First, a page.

EU legislation would have stopped workers getting close to MRI scanners during operation. Credit: Corbis/Photolibrary

A controversial piece of European Union (EU) legislation that outlaws much routine brain and body imaging in research laboratories and clinics is on course for a revamp.

The EU directive was designed to limit workers' exposure to electromagnetic fields (EMF) and was approved in 2004. But it was put on hold in 2007 after scientists and others said that it would stop them from carrying out important work without improving worker safety.

The European Commission now says that it will propose new legislation by the end of this year that addresses these issues, and will allow magnetic resonance imaging (MRI) use to be exempted from binding exposure-limit values. "We know this is only a proposal," says Stephen Keevil, a medical physicist at King's College London. "But if the final directive turns out to be like this, then everything will be fine."

The 2004 Physical Agents (EMF) Directive was originally designed to address health risks for those working in the electrical power and telecommunication industries, but it turned out to have a range of unintended consequences. Many sectors — medical, industrial and even military — claimed that the directive set occupational exposure limits that were overcautious and that would interfere with normal activities, including routine imaging, which is vital in both the clinic and the research lab. They also disputed the scientific data on which the limits had been based.

The protests earned the directive the dubious distinction of being the only piece of EU legislation ever to have been put on ice. The original directive was scheduled to be incorporated into national legislation by 30 April 2008 — member states are normally obliged to implement EU directives within four years of their approval — but after the complaints this was delayed until April 2012 to allow time to consult stakeholders and, potentially, to propose revisions. The European Parliament and Council must sign up to any changes the commission proposes to make.

If the final directive turns out to be like this, then everything will be fine. ,

Even with those extra years, the timetable for repair is tight. "We hoped to have our proposal for new legislation much earlier, but it all proved complicated," admits Georges Herbillon, the commission official responsible for drafting the new rules. "Our current timetable gives 16 months for the political approval and that should be enough." But the commission is already behind schedule and, he says, much further slippage would mean that the original directive would automatically come into effect on 1 May 2012.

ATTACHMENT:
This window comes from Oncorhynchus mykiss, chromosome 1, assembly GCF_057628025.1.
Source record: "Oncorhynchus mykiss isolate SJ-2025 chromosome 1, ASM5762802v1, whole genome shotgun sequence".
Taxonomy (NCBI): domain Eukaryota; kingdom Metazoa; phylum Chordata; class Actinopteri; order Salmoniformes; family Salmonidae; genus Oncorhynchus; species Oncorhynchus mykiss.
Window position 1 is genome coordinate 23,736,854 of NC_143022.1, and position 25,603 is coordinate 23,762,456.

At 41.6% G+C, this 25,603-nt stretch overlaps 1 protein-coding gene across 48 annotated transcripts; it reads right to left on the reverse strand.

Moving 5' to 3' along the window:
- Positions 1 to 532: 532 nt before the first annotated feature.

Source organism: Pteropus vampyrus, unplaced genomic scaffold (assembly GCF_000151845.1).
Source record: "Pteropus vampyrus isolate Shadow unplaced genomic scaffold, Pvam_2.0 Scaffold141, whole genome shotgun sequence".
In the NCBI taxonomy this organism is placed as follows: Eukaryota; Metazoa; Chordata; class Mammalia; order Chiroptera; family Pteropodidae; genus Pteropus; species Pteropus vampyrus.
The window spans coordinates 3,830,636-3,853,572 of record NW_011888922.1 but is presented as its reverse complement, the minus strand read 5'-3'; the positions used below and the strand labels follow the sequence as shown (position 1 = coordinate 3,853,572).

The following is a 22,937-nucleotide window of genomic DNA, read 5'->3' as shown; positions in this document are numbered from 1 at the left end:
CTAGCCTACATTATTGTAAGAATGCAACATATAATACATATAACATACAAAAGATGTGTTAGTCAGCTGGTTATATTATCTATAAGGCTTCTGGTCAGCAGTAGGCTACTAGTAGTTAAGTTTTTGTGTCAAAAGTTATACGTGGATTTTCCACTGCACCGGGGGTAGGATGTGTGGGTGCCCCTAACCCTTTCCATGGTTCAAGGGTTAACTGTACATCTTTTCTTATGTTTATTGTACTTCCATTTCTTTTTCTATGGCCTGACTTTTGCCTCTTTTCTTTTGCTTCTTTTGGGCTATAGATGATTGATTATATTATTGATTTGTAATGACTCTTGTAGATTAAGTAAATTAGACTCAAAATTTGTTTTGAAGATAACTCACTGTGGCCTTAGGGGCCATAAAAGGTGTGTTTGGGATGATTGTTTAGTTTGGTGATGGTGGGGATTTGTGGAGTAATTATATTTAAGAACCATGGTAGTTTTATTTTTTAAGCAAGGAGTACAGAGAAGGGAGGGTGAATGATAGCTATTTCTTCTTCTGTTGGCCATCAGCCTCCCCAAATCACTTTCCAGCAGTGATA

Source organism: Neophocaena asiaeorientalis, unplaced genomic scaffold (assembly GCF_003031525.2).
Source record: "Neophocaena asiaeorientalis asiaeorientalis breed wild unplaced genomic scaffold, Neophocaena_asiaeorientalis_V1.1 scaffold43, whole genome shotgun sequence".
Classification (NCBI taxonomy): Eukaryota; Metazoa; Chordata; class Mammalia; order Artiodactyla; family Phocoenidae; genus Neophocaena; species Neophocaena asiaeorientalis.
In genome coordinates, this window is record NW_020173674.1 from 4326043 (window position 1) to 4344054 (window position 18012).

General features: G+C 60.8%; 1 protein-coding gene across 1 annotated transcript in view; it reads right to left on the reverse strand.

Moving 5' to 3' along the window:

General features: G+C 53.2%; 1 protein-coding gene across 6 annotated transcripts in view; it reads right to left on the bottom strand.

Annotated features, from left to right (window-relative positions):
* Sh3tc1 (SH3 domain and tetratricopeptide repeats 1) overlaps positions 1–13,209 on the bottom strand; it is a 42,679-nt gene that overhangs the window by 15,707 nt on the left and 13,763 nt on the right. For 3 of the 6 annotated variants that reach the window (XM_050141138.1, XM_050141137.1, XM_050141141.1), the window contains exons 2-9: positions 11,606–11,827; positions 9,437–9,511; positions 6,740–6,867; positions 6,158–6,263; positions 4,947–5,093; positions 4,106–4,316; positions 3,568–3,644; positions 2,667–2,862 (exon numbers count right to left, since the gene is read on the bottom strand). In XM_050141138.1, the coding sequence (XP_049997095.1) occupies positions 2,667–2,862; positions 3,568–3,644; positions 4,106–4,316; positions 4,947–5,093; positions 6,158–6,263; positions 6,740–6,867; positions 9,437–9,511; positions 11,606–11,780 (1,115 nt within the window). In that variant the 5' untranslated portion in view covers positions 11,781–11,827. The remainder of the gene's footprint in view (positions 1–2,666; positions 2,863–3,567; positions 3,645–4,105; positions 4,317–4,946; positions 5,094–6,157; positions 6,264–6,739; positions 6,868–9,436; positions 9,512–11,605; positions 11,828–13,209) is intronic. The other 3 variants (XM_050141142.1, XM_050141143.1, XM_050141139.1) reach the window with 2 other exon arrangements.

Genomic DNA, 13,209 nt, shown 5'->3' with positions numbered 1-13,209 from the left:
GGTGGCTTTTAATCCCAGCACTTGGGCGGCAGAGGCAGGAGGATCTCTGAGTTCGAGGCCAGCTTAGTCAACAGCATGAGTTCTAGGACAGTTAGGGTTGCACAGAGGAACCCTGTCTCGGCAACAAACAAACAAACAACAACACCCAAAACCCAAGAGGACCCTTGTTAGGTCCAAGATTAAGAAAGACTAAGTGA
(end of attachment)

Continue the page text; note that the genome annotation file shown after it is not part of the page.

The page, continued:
The directive covers the electromagnetic spectrum up to 300 GHz, the highest frequency of radio waves, but the disputes focus on the low-frequency range under 100 kHz, typically found in the vicinity of standard MRI machines. Many procedures require health or research workers to remain close to the scanner when it is running, to carry out procedures on people inside the scanner, for example. Decades of experience have produced no evidence of permanent adverse health effects, MRI scientists argue. Physical effects, such as a feeling of vertigo, or peripheral nerve stimulation resulting in a harmless twitch, may occasionally occur, but they are temporary.

The original directive banned workers from staying close to a running scanner. The calculations used to estimate safe levels of exposure were based on recommendations of the International Commission on Non-Ionizing Radiation Protection (ICNIRP), a non-governmental organization recognized by the World Health Organization.

But a report released this week by the European Science Foundation says that those recommendations are extrapolated from very limited experimental data with excessive caution. "It is nonsense — taking the precautionary principle too far," says Denis Le Bihan, director of the NeuroSpin neuroimaging project at the CEA-Saclay Centre near Paris, and a member of the expert group that prepared the report.

In its latest consultation document, the commission says that when defining adverse health and safety effects it will take the specific circumstances into account — a transient feeling of vertigo may be dangerous only if the worker is standing and at risk of falling. It also plans to consider safety calculations from agencies other than the ICNIRP, such as the international Institute of Electrical and Electronics Engineers (IEEE) and Germany's Federal Ministry of Labour and Social Affairs (BMAS), which some researchers say are more strongly grounded in science. It suggests grading the disputed sub-100 kHz frequency range into three categories on the basis of a risk assessment that acknowledges the higher safety limits recommended by the IEEE and BMAS, banning access only when exposure is high.

MRI would be exempt from these binding exposure limits. Instead, a Europe-wide agreement on safe working practices would be developed and workers would be given appropriate training. This, Keevil says, will avoid the problem of impeding research or medicine, but "will achieve the same aim of keeping people safe".

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